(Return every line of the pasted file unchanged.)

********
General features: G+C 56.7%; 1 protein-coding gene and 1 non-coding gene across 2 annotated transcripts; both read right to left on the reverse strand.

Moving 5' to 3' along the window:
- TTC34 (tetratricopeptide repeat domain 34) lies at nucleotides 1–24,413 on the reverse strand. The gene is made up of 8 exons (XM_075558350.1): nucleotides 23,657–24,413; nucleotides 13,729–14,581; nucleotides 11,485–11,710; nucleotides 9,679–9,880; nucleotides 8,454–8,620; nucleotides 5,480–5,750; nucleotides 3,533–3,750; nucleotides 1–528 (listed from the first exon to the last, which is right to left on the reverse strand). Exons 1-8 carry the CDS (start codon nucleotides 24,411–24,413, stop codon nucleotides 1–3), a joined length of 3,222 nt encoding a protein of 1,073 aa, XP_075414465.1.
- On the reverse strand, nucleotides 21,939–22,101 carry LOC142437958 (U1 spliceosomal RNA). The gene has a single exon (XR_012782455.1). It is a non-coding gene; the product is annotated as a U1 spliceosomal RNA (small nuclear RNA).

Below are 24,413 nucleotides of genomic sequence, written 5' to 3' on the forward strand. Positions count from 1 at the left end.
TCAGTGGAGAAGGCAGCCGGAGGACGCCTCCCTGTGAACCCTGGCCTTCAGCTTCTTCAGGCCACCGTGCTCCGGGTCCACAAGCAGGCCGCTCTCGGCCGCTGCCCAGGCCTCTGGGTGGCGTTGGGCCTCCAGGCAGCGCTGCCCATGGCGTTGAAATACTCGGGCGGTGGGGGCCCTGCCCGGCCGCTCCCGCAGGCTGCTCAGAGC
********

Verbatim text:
General features: G+C 56.7%; 1 protein-coding gene and 1 non-coding gene across 2 annotated transcripts; both read right to left on the reverse strand.

Moving 5' to 3' along the window:
- TTC34 (tetratricopeptide repeat domain 34) lies at nucleotides 1–24,413 on the reverse strand. The gene is made up of 8 exons (XM_075558350.1): nucleotides 23,657–24,413; nucleotides 13,729–14,581; nucleotides 11,485–11,710; nucleotides 9,679–9,880; nucleotides 8,454–8,620; nucleotides 5,480–5,750; nucleotides 3,533–3,750; nucleotides 1–528 (listed from the first exon to the last, which is right to left on the reverse strand). Exons 1-8 carry the CDS (start codon nucleotides 24,411–24,413, stop codon nucleotides 1–3), a joined length of 3,222 nt encoding a protein of 1,073 aa, XP_075414465.1.
- On the reverse strand, nucleotides 21,939–22,101 carry LOC142437958 (U1 spliceosomal RNA). The gene has a single exon (XR_012782455.1). It is a non-coding gene; the product is annotated as a U1 spliceosomal RNA (small nuclear RNA).

Below are 24,413 nucleotides of genomic sequence, written 5' to 3' on the forward strand. Positions count from 1 at the left end.
TCAGTGGAGAAGGCAGCCGGAGGACGCCTCCCTGTGAACCCTGGCCTTCAGCTTCTTCAGGCCACCGTGCTCCGGGTCCACAAGCAGGCCGCTCTCGGCCGCTGCCCAGGCCTCTGGGTGGCGTTGGGCCTCCAGGCAGCGCTGCCCATGGCGTTGAAATACTCGGGCGGTGGGGGCCCTGCCCGGCCGCTCCCGCAGGCTGCTCAGAGC